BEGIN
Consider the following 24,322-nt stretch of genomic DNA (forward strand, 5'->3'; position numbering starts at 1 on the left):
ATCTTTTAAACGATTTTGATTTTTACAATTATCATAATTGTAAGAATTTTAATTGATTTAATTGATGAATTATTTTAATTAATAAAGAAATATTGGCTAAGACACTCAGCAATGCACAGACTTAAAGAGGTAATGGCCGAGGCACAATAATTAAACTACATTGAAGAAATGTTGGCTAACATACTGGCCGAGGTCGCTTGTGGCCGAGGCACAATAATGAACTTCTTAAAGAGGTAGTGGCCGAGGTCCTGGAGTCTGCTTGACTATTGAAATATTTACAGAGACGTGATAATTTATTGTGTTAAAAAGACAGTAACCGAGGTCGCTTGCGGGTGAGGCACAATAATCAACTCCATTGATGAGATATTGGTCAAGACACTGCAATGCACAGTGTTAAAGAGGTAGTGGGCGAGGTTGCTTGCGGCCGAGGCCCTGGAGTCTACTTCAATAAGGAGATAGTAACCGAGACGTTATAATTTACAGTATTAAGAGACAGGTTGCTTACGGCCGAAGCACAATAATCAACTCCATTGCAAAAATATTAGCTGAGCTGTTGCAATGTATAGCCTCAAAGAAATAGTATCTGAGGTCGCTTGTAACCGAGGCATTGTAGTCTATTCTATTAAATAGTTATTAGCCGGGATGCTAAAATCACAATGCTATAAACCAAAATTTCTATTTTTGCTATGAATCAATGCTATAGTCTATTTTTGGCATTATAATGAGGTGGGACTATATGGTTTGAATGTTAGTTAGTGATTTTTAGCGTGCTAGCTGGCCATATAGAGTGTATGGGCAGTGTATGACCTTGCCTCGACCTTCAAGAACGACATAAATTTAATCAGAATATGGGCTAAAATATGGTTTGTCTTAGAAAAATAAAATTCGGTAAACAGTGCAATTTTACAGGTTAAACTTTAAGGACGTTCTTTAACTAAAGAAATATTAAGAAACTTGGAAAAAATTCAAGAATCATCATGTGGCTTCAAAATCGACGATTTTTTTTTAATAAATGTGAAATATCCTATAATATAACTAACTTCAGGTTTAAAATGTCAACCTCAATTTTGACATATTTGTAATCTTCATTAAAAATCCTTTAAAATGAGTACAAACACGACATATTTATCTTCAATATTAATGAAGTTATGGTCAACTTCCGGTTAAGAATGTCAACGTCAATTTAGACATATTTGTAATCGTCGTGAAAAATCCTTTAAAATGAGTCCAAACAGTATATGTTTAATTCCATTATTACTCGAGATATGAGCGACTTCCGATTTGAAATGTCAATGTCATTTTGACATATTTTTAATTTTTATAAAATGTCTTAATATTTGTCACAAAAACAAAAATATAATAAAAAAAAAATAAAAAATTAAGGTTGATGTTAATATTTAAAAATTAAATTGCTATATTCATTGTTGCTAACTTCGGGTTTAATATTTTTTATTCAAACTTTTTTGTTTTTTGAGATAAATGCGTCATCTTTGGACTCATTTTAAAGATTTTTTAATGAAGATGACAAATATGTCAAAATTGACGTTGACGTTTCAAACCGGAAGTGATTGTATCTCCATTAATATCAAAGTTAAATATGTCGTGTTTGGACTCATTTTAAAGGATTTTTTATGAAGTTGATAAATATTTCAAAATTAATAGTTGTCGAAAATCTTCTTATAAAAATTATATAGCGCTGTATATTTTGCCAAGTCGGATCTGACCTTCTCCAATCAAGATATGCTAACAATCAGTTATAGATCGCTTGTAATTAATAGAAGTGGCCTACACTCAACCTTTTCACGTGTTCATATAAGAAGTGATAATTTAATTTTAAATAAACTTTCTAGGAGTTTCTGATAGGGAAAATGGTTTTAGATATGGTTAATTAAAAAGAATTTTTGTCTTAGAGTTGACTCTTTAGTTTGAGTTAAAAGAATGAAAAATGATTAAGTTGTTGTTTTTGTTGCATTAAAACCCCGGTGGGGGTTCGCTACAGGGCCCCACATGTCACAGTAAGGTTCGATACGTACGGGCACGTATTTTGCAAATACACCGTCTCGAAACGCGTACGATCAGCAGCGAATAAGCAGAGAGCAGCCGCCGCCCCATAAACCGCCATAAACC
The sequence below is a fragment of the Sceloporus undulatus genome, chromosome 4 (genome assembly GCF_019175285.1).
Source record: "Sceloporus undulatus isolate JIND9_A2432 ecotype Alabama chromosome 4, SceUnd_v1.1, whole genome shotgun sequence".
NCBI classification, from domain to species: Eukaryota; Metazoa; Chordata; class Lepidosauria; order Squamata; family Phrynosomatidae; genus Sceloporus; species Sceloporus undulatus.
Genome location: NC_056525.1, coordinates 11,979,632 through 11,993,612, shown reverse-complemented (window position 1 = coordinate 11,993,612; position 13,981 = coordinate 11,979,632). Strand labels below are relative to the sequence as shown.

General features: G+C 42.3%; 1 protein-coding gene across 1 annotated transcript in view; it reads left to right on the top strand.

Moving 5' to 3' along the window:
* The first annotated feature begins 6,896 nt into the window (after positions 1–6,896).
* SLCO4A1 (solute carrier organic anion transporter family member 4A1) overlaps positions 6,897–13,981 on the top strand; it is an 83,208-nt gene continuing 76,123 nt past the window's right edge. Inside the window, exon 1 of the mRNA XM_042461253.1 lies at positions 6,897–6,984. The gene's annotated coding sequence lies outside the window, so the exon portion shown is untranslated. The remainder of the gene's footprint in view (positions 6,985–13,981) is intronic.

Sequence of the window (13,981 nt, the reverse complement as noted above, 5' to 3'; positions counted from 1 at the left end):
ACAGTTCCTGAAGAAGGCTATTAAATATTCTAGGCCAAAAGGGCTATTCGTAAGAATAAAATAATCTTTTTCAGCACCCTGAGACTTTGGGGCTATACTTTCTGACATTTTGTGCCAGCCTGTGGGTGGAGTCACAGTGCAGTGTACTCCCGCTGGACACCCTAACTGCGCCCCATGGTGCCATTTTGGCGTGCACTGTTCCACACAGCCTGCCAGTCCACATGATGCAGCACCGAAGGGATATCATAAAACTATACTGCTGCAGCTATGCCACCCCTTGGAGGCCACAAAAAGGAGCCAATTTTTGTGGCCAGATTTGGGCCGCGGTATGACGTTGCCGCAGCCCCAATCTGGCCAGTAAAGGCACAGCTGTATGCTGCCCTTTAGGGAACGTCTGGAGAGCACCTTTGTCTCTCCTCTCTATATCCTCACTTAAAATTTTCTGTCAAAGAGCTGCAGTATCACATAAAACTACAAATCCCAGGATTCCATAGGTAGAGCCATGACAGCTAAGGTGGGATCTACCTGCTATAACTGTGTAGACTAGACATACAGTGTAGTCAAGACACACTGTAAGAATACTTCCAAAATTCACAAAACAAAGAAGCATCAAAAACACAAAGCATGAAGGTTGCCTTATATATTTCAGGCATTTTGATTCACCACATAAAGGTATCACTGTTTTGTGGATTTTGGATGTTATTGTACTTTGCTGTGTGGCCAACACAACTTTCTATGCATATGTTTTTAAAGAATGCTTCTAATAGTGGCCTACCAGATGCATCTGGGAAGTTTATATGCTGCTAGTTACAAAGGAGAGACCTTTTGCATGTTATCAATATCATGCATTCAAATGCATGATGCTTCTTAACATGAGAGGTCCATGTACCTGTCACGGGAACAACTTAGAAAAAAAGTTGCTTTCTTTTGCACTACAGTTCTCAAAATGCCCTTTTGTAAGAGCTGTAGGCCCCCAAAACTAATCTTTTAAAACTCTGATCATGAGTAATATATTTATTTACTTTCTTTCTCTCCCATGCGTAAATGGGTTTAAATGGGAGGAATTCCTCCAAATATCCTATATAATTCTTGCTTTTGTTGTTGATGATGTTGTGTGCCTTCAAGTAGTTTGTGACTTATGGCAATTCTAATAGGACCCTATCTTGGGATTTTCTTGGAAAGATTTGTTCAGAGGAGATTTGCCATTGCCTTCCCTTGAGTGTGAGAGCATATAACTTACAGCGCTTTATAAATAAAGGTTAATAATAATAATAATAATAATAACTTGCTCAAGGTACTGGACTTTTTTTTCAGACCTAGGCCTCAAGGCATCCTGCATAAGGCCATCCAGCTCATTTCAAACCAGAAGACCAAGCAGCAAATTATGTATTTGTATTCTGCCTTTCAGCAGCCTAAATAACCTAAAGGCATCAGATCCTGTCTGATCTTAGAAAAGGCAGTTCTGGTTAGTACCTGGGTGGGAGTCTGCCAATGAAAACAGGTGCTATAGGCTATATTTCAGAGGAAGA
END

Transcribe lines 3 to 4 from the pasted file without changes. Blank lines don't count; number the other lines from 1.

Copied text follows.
The sequence below is a fragment of the Sceloporus undulatus genome, chromosome 4 (genome assembly GCF_019175285.1).
Source record: "Sceloporus undulatus isolate JIND9_A2432 ecotype Alabama chromosome 4, SceUnd_v1.1, whole genome shotgun sequence".